Subhash Risbud wears many hats, only one of which involves his academic responsibilities in the UC Davis Department of Chemical Engineering and Materials Science. He’s also director of the campus’ Internship and Career Center, and — far more intriguingly — a devoted cultural ambassador for the Indian classical music that has fascinated him since 1988, when he joined a weekly class in Sacramento.
For the past several years — in addition to his College of Engineering coursework — Risbud has taught a freshman seminar titled Exploring the Soul of an Ancient Culture through Indian Classical Music. The increasingly popular class helps students learn the basic structure of ragas, while exploring the cultural context of the songs presented.
Risbud also offers concerts in his own home, when schedules allow him to host artists touring from India.
“A lot of nuances of classical Indian music are enjoyed through some level of eye-to-eye contact with the listeners,” he explained, in a 2005 interview with the San Francisco Chronicle. “The intimacy you get at a house concert isn’t possible in a large auditorium.”
In 2009, Risbud led a Summer Abroad program to Mumbai, India, where he taught a course titled Music and Culture: From Sitar to Bollywood. Students stayed at Mumbai’s Indian Institute of Technology (ITT), and Risbud arranged for voice training and supplemental instruction to be taught by Shubhangi Sakhalkar, a professional Indian classical musician.
For Risbud, it was something of a homecoming. He completed his undergraduate work at that school, then came to the United States and in 1971 earned his master’s degree in materials science and engineering at UC Berkeley. He remained at Berkeley and obtained his doctorate in 1976, in materials science with a focus on glasses and ceramics. He then began his academic career at the University of Illinois, Urbana-Champaign, rising from assistant professor to a tenured position in the Department of Ceramic Engineering.
He transitioned to the University of Arizona in 1985, where he served as a professor of materials science and engineering. In collaboration with the university’s optical scientists, he worked on the synthesis of quantum dots in glasses, in a program that was supported by the National Science Foundations’ Industry-University Optical Circuitry Cooperative.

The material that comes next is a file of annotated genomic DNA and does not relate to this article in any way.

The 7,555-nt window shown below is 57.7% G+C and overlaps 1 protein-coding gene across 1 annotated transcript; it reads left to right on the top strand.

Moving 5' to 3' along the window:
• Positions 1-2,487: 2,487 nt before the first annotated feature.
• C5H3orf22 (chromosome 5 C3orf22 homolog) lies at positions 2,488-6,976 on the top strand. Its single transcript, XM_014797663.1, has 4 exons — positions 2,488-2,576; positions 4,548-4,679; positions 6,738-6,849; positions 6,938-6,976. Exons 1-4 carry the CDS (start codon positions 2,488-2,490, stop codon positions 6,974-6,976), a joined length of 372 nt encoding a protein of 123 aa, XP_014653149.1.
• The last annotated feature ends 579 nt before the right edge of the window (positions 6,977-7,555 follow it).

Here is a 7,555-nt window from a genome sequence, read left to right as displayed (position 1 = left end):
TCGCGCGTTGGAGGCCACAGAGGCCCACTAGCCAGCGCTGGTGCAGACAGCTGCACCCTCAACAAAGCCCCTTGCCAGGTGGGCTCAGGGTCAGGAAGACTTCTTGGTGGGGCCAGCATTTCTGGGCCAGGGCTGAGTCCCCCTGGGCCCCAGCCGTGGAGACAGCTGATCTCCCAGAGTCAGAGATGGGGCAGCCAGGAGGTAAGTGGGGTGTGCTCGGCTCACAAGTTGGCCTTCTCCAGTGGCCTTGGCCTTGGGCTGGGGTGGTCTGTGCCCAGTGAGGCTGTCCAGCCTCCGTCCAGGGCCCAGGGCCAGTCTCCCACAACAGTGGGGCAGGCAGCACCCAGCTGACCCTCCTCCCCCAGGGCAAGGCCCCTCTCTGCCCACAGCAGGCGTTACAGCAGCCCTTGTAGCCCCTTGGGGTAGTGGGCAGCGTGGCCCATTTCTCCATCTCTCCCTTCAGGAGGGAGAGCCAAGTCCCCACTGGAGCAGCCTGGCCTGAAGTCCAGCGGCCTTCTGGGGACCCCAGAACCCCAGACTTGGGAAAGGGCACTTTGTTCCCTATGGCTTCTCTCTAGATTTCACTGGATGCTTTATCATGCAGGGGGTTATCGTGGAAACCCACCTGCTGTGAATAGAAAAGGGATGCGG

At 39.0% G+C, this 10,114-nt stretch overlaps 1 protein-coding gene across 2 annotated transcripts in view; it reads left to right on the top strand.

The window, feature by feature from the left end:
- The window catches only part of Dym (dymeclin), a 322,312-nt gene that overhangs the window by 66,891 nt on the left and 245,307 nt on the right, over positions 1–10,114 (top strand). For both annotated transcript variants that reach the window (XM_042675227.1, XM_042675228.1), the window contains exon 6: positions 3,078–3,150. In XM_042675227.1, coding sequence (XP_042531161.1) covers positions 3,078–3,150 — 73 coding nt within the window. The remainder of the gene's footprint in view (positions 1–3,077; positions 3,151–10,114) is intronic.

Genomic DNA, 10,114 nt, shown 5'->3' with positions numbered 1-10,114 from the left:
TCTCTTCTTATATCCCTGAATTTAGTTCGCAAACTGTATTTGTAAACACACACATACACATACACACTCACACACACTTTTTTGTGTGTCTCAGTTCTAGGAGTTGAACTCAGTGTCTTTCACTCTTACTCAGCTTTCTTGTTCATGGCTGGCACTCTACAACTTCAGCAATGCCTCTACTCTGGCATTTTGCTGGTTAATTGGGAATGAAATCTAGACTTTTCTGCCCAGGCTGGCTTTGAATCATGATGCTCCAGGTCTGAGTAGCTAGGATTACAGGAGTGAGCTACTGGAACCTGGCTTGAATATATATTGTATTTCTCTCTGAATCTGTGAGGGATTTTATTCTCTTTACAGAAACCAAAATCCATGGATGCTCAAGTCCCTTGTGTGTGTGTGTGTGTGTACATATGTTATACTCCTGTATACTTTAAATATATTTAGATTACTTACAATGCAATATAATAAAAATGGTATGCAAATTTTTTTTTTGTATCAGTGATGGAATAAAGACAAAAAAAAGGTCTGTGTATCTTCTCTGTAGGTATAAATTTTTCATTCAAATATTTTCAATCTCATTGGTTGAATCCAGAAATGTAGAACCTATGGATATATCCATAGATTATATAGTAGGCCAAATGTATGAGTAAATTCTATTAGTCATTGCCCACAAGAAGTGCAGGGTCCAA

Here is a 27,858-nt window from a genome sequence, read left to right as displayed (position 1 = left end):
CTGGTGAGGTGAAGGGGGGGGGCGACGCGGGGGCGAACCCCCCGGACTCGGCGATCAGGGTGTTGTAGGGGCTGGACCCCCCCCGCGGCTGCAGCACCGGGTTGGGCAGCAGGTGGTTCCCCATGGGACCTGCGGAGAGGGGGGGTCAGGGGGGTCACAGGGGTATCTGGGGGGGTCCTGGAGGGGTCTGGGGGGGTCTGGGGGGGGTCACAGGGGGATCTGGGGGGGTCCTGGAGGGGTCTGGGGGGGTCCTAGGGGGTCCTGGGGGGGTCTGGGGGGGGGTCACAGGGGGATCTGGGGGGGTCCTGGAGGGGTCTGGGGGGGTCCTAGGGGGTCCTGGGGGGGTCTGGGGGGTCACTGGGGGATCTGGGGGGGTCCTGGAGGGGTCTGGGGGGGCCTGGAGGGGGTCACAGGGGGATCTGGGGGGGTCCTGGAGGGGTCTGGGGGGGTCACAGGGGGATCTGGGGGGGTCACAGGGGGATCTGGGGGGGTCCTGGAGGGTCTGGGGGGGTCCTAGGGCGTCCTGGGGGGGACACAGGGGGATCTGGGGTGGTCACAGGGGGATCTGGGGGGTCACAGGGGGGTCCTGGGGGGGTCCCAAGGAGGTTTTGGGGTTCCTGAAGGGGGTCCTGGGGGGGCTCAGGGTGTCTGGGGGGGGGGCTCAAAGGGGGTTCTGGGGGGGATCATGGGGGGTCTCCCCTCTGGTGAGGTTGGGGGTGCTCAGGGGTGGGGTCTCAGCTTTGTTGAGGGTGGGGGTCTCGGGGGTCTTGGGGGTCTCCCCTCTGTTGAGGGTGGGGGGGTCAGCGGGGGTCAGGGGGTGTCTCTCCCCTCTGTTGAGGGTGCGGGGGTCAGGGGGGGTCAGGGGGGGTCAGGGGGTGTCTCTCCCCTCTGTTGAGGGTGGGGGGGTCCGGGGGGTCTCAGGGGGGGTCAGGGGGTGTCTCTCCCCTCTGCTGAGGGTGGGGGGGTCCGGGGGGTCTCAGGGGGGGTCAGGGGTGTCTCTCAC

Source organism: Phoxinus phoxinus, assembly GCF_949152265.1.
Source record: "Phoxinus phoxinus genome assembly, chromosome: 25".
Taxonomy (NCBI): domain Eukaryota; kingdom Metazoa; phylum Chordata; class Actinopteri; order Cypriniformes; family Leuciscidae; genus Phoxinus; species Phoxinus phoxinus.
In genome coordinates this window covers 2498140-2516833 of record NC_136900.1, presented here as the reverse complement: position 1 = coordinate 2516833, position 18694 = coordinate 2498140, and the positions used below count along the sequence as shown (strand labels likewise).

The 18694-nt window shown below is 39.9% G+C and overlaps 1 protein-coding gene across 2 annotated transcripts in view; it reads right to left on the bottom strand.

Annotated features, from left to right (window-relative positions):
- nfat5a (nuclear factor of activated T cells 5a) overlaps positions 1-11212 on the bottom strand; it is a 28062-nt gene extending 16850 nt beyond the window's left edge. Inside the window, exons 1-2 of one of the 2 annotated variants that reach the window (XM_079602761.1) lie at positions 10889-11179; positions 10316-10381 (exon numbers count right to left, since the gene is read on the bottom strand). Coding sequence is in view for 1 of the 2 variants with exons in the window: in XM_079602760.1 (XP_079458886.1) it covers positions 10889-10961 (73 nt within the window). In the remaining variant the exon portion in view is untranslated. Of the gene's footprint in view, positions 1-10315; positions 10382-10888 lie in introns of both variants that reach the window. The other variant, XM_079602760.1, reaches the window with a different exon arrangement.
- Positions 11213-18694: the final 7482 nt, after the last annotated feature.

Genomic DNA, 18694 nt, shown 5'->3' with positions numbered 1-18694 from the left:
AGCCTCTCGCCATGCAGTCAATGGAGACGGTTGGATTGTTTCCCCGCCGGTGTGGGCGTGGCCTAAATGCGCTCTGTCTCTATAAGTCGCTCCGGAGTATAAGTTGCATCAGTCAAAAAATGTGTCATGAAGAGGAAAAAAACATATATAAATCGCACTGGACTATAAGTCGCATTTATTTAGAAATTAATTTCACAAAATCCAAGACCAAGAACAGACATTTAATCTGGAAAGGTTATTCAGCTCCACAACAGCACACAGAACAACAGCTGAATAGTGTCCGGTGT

Risbud was made a Fellow of the American Ceramic Society in 1989. As time passed, he served as a consultant to many companies in the fields of glasses, thin films, gradient index glasses and ceramic substrate technologies.
He moved to UC Davis in 1990, joining what then was the Division of Materials Science and Engineering, in the Department of Mechanical, Aeronautical and Materials Engineering. In the lab, he continued his work on glasses, quantum dots and ceramics; administratively, he became a crucial part of major changes within the College of Engineering. In the summer of 1993, Risbud became vice-chair of the newly merged Department of Chemical Engineering and Materials Science. He rose to department chair in 1996, a position he held until 2002.
During his tenure as chair, Risbud was twice honored by the American Ceramic Society, receiving an Outstanding Educator Award in 1998; and the Norbert Kreidl Award, Optical Materials Division, in 2002.
Risbud’s profile as an extremely popular and talented professor continued to grow within the UC Davis community. The College of Engineering granted him an Outstanding Teaching Award in 2005; this was followed, in 2008, with a UC Davis Academic Senate Distinguished Graduate/Professional Teaching Award. In 2009, he received the Blacutt-Underwood Endowed Professorship in Materials Science.
“I will register for any of Professor Risbud’s classes, regardless of content or relevancy to my degree,” wrote one student, “simply on the caliber of his instruction.”
In 2005, Risbud expanded his outreach activities by becoming faculty director of the UC Davis Internship and Career Center (ICC), which provides campus-wide advising and placement services for undergraduate, graduate and professional students, along with postdoctoral fellows and alumni. Although hired for a three-year term, the position has proved a comfortable fit, and Risbud remains director to this day. He has aggressively marketed ICC Career Fairs, touting them as “precious resources” that have become more valuable in today’s world of tightened job markets.
Last — and certainly not least — Risbud is a top-flight cricket player, a sporting passion he developed as an undergraduate at the Indian Institute of Technology. Despite the rigors of the engineering coursework, he nonetheless served as opening bowler — akin to a starting pitcher, in baseball — for the institute’s intercollegiate cricket team. He continued playing cricket while at UC Berkeley, and also joined a team comprising the best players from all over Northern California.
Once in Davis, Risbud’s schedule forced him to cut back, but he still managed occasional “friendly” matches with the Davis Cricket Club.
Contemplative time, he has found, is best spent walking along Putah Creek.
“I love the Shakespearean-style bridges,” he once commented. “And in the wintertime, when there’s fog, it’s a very pretty place.”
For more information on the College of Engineering’s 50th Anniversary Celebration, please email Oliver Ramsey.